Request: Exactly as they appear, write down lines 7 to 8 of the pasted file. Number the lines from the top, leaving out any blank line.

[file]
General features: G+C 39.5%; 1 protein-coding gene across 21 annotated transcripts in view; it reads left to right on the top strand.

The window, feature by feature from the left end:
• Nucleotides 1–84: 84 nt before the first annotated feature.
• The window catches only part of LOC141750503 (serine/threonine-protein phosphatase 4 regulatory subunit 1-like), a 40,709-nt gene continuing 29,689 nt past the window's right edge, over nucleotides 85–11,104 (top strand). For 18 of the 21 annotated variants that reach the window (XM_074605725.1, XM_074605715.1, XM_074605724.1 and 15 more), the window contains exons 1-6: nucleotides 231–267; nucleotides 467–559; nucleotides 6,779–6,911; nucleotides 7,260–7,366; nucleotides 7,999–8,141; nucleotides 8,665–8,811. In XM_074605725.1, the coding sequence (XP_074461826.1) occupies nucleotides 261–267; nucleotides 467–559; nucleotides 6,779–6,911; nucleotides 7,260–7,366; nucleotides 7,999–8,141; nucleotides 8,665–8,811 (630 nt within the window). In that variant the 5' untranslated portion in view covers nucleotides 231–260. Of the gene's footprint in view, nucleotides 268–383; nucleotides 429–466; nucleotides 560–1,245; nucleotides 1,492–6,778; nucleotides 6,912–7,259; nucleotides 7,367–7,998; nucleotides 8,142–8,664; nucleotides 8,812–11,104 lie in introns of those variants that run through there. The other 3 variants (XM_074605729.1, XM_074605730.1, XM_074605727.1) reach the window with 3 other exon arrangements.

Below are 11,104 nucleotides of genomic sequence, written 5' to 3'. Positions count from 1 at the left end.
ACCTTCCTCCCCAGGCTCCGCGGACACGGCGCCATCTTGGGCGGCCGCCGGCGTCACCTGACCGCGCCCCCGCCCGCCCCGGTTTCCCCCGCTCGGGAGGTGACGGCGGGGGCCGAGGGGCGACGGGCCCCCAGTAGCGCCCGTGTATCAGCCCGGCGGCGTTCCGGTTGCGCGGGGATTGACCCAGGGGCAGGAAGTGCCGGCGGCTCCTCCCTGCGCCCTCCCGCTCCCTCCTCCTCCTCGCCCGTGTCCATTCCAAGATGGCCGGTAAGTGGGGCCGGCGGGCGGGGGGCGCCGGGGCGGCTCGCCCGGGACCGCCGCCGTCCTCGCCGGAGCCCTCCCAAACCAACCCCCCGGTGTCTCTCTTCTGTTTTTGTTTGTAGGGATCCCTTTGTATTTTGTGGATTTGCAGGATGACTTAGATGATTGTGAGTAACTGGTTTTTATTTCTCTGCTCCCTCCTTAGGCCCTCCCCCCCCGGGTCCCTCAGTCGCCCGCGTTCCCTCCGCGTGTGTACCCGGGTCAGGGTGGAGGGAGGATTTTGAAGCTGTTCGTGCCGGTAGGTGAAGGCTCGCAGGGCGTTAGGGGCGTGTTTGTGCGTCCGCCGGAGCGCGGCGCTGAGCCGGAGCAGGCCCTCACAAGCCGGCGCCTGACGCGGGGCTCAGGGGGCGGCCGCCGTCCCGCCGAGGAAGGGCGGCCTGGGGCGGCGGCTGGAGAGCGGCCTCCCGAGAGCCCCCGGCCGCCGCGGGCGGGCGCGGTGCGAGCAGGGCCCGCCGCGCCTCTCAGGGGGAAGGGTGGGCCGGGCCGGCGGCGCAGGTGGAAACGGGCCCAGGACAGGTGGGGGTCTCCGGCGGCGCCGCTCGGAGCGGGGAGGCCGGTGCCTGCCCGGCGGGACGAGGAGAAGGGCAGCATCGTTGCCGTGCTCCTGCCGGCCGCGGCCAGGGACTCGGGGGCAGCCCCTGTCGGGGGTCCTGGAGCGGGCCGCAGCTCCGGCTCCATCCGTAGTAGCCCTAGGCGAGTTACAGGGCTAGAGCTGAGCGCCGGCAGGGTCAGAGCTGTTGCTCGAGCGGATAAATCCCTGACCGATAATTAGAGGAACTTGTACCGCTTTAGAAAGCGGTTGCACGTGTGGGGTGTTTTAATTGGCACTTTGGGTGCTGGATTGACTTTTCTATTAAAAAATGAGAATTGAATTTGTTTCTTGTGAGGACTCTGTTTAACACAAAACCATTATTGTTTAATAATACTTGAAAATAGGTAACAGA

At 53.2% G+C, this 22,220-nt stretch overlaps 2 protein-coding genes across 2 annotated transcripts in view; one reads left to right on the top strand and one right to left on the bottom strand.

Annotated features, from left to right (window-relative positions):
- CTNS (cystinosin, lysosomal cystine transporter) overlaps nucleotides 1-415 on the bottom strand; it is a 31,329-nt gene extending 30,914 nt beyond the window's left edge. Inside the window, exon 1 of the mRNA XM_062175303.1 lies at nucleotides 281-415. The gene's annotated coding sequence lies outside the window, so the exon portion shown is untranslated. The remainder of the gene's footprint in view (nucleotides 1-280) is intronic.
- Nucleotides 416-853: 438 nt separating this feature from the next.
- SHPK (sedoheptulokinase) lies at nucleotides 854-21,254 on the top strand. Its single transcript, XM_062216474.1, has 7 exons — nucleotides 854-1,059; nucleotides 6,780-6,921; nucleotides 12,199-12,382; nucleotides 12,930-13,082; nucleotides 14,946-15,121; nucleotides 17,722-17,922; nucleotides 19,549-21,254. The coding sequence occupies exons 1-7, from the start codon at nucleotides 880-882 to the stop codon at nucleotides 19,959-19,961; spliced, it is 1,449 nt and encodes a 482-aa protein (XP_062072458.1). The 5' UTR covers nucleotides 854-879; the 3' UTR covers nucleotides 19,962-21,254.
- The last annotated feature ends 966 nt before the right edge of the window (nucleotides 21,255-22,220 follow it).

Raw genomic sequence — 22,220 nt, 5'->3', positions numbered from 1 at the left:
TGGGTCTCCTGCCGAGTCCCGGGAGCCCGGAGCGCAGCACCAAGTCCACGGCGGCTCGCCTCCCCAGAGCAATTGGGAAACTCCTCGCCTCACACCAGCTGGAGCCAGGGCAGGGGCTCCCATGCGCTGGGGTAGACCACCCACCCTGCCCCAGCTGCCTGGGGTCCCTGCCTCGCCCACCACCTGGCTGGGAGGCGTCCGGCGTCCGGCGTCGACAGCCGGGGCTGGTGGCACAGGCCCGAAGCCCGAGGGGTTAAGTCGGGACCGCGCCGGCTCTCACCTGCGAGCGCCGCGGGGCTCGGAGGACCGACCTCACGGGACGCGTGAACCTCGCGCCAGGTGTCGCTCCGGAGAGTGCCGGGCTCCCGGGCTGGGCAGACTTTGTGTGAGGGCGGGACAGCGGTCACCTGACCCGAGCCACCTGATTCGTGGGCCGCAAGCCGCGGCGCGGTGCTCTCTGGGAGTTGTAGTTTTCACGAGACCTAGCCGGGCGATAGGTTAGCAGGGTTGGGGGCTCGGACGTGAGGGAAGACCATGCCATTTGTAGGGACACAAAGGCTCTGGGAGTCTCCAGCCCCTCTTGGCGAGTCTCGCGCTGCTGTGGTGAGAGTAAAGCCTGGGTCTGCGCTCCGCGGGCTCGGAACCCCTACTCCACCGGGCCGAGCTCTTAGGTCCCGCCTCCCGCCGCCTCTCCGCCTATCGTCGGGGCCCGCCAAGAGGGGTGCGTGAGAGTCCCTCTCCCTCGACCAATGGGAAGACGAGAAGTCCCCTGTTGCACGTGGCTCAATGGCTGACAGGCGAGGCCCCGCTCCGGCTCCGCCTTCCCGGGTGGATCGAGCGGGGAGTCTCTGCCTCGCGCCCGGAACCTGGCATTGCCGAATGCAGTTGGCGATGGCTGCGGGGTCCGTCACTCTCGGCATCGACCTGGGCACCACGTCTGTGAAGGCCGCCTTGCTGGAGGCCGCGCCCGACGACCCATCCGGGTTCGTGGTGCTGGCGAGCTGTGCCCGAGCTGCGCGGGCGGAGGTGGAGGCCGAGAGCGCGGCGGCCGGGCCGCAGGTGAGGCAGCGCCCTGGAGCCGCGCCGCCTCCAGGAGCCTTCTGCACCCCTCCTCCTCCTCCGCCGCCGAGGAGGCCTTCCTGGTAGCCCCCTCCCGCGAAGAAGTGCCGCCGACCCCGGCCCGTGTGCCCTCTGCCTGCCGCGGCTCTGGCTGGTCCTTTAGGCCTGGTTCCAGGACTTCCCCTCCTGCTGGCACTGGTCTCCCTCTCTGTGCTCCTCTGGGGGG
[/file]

At 53.2% G+C, this 22,220-nt stretch overlaps 2 protein-coding genes across 2 annotated transcripts in view; one reads left to right on the top strand and one right to left on the bottom strand.

Annotated features, from left to right (window-relative positions):